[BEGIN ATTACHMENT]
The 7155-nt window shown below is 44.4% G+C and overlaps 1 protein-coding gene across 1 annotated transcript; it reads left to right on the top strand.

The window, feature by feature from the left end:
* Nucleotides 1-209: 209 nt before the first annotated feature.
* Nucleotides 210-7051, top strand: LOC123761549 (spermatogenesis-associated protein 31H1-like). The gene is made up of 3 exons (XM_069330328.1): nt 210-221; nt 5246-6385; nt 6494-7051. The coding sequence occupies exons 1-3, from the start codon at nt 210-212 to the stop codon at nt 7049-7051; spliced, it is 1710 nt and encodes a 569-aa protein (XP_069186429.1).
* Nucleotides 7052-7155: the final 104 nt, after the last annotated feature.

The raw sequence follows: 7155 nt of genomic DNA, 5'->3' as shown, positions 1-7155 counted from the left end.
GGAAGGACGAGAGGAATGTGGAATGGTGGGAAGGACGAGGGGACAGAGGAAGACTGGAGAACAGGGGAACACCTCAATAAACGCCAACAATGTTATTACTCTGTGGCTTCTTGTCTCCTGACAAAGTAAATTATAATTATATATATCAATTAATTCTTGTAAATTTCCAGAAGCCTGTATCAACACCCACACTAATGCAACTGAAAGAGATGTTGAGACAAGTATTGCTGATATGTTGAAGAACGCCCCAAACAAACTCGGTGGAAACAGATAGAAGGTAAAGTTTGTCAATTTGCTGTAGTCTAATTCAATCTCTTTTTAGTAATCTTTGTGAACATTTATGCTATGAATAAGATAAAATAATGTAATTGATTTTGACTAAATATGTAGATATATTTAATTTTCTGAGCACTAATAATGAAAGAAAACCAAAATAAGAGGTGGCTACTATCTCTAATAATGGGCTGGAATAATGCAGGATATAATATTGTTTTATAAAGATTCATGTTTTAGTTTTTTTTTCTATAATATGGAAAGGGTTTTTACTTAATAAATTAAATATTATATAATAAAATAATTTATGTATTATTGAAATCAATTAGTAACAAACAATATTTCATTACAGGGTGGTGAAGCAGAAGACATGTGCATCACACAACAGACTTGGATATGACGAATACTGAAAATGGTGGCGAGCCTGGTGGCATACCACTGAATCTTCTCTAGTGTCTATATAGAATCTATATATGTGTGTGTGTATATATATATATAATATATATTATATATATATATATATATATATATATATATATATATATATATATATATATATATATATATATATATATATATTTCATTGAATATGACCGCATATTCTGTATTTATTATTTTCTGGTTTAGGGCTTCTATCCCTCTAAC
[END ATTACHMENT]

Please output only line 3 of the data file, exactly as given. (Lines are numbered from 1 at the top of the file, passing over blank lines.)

* Nucleotides 1-209: 209 nt before the first annotated feature.